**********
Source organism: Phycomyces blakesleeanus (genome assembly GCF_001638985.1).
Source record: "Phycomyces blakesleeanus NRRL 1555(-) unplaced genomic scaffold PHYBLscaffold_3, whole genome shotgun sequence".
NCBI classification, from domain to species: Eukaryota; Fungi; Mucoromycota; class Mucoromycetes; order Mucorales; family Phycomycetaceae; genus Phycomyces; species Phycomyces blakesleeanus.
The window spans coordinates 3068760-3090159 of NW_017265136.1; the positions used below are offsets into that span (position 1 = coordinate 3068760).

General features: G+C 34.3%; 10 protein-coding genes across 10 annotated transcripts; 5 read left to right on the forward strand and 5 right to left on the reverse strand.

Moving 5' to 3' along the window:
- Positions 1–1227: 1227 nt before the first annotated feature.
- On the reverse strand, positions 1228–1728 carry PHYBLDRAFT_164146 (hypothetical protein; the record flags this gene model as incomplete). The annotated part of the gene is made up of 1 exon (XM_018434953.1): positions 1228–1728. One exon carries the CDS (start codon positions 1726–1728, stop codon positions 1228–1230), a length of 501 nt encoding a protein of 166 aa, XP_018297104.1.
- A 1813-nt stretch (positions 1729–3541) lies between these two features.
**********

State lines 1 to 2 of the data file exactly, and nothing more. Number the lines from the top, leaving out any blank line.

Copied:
Source organism: Phycomyces blakesleeanus (genome assembly GCF_001638985.1).
Source record: "Phycomyces blakesleeanus NRRL 1555(-) unplaced genomic scaffold PHYBLscaffold_3, whole genome shotgun sequence".